The Scratch Team includes:
Mitchel Resnick, John Maloney, Natalie Rusk, Karen Brennan, Andrés Monroy-Hernandez, Ricarose Roque, Sayamindu Dasgupta, Amos Blanton, Champika Fernando, Jay Silver, Eric Rosenbaum, Michelle Chung, Gaia Carini, Tony Hwang, Abdulrahman Idbli and Amon Millner in the Lifelong Kindergarten group at the MIT Media Lab. The team works in an interactive, iterative, loosely-organized style, with each team member contributing to many different parts of the project.
Brian Silverman and Paula Bonta of the Playful Invention Company, who contribute to design, development, and exploration of new directions.
Mark Goff and Franchette Viloria, who help coordinate the Scratch online community.
Yasmin Kafai and her research group at the University of Pennsylvania who are conducting research studies with Scratch.
We would like to give special thanks to:
Others in the Lifelong Kindergarten group who have contributed to the Scratch project, including: Evelyn Eastmond, Tammy Stern, Dave Feinberg, Margarita Dekoli, Han Xu, Leo Burd, Lis Sylvan, Oren Zuckerman, Claudia Urrea, Ioana Fineberg, Rachel Garber, Chris Garrity, and many MIT undergraduates and interns, including Nick Bushak, Paul Medlock-Walton, Chinua Shaw, Ubong Ukoh, Christine Kim, Daniel Strimpel, and others.
Evan Karatzas for the graphic design of the Scratch user interface, and Kemie Guaida for graphic design of the Scratch website.
Lauren Bessen, Kate Nazemi, and Big Blue Dot for the design of the Scratch print materials.
Ed Shems for creating dozens of illustrations for the Scratch image library, and to Wing Ngan, Mark Loughridge, Xing Xing, Tracy Ho, Mike Lee, and 360KID for their contributions to the image library.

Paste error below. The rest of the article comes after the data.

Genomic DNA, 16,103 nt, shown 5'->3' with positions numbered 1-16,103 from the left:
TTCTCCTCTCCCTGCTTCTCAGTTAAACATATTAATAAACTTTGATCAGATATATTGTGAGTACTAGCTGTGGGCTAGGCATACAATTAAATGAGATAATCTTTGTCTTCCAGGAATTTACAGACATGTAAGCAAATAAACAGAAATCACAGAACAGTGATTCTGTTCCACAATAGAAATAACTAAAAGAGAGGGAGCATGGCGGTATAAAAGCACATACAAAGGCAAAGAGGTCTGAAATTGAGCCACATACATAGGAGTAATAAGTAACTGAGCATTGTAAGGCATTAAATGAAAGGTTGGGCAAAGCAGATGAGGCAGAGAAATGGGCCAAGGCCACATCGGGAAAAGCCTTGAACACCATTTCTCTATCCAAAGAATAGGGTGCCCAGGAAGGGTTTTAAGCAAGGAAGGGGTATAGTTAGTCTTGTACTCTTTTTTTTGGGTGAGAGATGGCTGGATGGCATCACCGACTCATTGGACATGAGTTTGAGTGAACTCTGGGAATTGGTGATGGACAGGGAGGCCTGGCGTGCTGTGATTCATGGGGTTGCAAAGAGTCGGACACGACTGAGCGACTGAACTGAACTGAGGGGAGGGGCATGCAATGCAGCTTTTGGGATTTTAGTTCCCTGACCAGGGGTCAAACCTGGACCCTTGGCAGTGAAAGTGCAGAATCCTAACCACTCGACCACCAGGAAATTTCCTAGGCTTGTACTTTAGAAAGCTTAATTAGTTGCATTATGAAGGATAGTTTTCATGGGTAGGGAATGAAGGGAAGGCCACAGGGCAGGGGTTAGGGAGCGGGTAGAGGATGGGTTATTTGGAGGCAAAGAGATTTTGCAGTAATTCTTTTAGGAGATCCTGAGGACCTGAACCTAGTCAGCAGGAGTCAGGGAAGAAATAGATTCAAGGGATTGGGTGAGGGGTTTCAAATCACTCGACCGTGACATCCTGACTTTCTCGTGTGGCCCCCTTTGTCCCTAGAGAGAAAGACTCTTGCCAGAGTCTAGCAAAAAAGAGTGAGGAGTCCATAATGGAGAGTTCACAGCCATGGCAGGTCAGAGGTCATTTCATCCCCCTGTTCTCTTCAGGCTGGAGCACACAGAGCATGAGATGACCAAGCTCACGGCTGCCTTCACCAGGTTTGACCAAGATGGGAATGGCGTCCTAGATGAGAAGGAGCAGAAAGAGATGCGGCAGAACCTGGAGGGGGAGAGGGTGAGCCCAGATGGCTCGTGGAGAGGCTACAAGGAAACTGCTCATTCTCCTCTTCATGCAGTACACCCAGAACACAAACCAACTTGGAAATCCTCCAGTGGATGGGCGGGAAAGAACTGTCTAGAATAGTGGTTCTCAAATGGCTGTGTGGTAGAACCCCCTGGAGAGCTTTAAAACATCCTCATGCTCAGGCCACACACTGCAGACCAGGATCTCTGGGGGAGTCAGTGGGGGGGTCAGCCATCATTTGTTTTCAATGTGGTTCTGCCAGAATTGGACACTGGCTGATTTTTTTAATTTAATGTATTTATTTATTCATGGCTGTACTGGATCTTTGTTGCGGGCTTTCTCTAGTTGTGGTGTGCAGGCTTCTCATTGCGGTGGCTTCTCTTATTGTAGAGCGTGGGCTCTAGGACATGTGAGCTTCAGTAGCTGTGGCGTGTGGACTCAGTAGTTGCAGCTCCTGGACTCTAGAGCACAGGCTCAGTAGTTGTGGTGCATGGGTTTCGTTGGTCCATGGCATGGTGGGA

Wayne Marshall, Danny Lutz, Tracy Ho, and Jeff Lieberman for providing sounds and music for the Scratch sound library.
Robbie Berg for helping with the development of the Scratch Sensor Board.
Jodi Finch and Cassy Gibbs for their contributions to the Scratch videos.
The staff of Vision Education for their contributions to Scratch reference materials and workshops.
John McIntosh for technical help with the Macintosh version.
Countless translators from around the world.
Staff, mentors, and members at Computer Clubhouses around the world (especially at the YOU Clubhouse in Los Angeles and the Charlestown, Chelsea, and Museum of Science Clubhouses in Boston) for trying out early versions of Scratch and offering feedback and suggestions.
The community of Scratch beta testers, especially Susan Abend, Keith Braadfladt, Roland Hebert, David Malan, Ximena Miranda, Liddy Nevile, Karen Randall (and her students at the EXPO Elementary School in St. Paul), Kilmer Sweazy, John Henry Thompson, and the IDEAS Fellows for their thoughtful and thorough feedback.
Alan Kay and the Squeak team for inspiring us with Etoys, sharing code and expertise, and providing feedback and encouragement.